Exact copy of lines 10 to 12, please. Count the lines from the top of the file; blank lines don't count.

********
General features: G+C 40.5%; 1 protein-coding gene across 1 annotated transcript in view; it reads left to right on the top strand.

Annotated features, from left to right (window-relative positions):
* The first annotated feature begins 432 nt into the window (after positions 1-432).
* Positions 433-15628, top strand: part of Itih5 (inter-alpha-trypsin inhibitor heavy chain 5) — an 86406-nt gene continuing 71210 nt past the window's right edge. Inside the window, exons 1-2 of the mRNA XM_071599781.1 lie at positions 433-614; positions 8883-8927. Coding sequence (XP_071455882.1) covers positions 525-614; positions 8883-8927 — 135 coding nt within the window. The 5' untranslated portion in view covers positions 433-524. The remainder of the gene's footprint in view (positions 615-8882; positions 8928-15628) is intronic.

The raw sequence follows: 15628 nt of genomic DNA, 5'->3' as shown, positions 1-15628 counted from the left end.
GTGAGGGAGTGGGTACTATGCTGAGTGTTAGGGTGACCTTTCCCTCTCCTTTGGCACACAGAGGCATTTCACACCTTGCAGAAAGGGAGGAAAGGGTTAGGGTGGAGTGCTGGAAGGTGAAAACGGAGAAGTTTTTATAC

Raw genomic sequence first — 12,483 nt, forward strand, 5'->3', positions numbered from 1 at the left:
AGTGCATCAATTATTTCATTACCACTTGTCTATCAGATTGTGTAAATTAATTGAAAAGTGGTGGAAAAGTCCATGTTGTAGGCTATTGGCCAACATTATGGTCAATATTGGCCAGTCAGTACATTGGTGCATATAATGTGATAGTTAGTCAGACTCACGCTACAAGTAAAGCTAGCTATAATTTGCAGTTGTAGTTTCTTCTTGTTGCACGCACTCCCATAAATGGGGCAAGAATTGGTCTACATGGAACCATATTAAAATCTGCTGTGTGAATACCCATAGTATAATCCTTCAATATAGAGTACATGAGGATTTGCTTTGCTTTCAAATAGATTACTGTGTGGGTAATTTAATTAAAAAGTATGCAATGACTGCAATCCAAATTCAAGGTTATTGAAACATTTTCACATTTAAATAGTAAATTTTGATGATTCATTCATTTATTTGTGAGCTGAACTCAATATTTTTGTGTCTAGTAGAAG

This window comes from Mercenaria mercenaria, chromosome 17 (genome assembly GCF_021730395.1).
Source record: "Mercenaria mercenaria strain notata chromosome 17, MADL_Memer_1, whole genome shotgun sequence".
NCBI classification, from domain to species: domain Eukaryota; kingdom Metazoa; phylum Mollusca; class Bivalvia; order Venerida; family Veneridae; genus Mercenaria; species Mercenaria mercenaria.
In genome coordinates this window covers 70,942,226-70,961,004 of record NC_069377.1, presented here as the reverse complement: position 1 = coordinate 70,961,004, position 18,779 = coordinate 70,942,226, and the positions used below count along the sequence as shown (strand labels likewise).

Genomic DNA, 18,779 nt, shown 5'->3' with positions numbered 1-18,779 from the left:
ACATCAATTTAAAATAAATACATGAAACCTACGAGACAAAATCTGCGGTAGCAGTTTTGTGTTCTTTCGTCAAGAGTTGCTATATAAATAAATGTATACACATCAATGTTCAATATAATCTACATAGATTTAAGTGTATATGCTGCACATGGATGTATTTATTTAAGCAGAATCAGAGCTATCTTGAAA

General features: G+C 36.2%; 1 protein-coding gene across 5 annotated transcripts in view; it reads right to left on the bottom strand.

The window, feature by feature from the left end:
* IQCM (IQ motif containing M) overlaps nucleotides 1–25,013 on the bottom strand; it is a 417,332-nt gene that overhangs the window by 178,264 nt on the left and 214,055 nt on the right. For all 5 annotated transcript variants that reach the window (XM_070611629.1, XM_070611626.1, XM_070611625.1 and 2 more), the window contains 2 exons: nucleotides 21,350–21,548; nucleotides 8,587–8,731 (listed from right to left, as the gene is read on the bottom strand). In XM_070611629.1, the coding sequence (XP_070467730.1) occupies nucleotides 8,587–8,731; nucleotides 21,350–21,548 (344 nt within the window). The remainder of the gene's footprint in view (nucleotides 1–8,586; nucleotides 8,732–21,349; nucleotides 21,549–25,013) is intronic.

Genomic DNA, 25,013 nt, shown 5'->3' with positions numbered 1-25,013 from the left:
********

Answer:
Source record: "Mercenaria mercenaria strain notata chromosome 17, MADL_Memer_1, whole genome shotgun sequence".
NCBI classification, from domain to species: domain Eukaryota; kingdom Metazoa; phylum Mollusca; class Bivalvia; order Venerida; family Veneridae; genus Mercenaria; species Mercenaria mercenaria.
In genome coordinates this window covers 70,942,226-70,961,004 of record NC_069377.1, presented here as the reverse complement: position 1 = coordinate 70,961,004, position 18,779 = coordinate 70,942,226, and the positions used below count along the sequence as shown (strand labels likewise).